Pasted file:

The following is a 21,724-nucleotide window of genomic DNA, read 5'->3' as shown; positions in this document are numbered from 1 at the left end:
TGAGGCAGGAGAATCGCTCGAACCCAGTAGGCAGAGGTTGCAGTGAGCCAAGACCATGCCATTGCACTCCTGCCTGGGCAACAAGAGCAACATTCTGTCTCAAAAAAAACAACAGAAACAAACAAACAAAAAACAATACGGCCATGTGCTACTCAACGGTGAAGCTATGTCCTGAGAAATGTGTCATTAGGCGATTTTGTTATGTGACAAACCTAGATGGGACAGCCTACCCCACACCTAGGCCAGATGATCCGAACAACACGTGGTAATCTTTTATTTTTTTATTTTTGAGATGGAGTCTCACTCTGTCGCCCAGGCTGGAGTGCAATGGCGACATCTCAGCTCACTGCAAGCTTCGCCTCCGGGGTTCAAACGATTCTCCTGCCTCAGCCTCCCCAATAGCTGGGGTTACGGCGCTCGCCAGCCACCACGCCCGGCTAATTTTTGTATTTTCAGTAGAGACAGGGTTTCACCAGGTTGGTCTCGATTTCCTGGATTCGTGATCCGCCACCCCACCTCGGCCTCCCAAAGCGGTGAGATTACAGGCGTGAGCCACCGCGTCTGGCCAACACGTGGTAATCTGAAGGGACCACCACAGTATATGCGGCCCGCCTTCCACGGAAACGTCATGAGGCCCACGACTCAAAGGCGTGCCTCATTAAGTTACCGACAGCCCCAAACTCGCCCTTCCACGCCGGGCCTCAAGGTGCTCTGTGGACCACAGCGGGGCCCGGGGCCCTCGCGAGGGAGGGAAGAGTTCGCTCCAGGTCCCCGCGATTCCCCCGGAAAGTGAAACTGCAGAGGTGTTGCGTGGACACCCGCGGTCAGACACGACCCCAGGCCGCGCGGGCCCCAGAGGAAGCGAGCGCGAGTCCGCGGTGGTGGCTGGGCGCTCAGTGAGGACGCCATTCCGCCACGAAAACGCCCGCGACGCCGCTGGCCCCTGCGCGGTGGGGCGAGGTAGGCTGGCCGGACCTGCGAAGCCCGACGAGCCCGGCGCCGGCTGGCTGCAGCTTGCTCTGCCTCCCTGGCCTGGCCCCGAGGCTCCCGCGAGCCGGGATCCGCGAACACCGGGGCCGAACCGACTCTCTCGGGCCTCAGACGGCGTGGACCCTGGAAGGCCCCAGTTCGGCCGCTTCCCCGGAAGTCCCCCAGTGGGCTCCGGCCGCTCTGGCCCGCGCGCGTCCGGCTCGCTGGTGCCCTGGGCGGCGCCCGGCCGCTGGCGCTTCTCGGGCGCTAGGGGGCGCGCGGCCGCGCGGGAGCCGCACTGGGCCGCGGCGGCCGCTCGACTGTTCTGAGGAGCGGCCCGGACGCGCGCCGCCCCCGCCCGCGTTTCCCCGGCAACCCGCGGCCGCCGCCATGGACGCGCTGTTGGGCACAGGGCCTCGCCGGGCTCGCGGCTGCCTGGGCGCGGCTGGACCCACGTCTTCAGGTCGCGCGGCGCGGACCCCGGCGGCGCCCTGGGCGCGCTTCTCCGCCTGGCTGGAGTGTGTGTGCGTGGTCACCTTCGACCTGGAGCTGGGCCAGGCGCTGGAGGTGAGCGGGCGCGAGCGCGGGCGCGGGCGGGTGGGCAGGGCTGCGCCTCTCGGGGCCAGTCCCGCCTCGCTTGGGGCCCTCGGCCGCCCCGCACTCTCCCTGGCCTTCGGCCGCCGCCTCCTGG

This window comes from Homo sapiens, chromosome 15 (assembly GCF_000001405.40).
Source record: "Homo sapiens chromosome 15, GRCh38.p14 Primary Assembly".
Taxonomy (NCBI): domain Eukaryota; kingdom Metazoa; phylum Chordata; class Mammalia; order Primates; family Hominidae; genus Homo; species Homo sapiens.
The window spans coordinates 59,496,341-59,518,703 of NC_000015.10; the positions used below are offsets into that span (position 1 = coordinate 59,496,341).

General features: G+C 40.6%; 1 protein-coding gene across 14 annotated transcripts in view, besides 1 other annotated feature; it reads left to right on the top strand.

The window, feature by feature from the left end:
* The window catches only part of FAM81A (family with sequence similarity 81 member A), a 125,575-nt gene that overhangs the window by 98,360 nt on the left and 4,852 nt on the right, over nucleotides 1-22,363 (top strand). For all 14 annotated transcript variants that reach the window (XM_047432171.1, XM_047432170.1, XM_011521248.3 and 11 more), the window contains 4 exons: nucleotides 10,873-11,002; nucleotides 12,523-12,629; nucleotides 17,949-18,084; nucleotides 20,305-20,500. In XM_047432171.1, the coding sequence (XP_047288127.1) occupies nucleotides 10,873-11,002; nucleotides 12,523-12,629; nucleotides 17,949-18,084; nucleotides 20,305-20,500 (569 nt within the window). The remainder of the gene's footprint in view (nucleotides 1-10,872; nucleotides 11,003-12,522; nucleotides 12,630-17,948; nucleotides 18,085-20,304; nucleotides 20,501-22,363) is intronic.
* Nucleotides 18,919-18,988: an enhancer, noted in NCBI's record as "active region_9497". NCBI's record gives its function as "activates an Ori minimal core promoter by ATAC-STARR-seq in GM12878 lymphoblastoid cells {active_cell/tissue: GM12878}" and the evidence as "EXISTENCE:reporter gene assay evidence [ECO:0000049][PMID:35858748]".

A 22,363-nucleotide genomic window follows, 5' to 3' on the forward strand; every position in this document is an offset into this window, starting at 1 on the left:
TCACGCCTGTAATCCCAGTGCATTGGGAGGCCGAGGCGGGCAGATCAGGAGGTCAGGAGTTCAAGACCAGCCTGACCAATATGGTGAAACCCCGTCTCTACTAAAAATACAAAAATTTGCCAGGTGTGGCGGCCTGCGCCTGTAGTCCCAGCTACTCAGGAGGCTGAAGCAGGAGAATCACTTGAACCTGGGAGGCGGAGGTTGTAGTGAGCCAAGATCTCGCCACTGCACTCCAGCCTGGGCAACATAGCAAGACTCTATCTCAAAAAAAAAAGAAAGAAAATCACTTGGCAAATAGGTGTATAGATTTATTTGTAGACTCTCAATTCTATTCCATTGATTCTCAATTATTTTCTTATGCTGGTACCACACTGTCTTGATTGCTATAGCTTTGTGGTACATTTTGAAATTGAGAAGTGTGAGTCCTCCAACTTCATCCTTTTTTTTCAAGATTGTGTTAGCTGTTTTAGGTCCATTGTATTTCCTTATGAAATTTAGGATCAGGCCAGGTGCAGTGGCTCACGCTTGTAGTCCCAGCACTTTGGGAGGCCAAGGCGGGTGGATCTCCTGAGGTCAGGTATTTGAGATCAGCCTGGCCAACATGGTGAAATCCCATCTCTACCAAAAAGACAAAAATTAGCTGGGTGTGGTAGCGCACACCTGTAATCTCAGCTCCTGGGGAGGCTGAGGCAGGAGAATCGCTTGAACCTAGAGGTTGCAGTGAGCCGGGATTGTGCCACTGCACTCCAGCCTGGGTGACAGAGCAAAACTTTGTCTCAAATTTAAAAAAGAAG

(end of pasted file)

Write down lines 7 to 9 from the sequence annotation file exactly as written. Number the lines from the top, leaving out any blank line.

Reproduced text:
General features: G+C 40.6%; 1 protein-coding gene across 14 annotated transcripts in view, besides 1 other annotated feature; it reads left to right on the top strand.

The window, feature by feature from the left end:
* The window catches only part of FAM81A (family with sequence similarity 81 member A), a 125,575-nt gene that overhangs the window by 98,360 nt on the left and 4,852 nt on the right, over nucleotides 1-22,363 (top strand). For all 14 annotated transcript variants that reach the window (XM_047432171.1, XM_047432170.1, XM_011521248.3 and 11 more), the window contains 4 exons: nucleotides 10,873-11,002; nucleotides 12,523-12,629; nucleotides 17,949-18,084; nucleotides 20,305-20,500. In XM_047432171.1, the coding sequence (XP_047288127.1) occupies nucleotides 10,873-11,002; nucleotides 12,523-12,629; nucleotides 17,949-18,084; nucleotides 20,305-20,500 (569 nt within the window). The remainder of the gene's footprint in view (nucleotides 1-10,872; nucleotides 11,003-12,522; nucleotides 12,630-17,948; nucleotides 18,085-20,304; nucleotides 20,501-22,363) is intronic.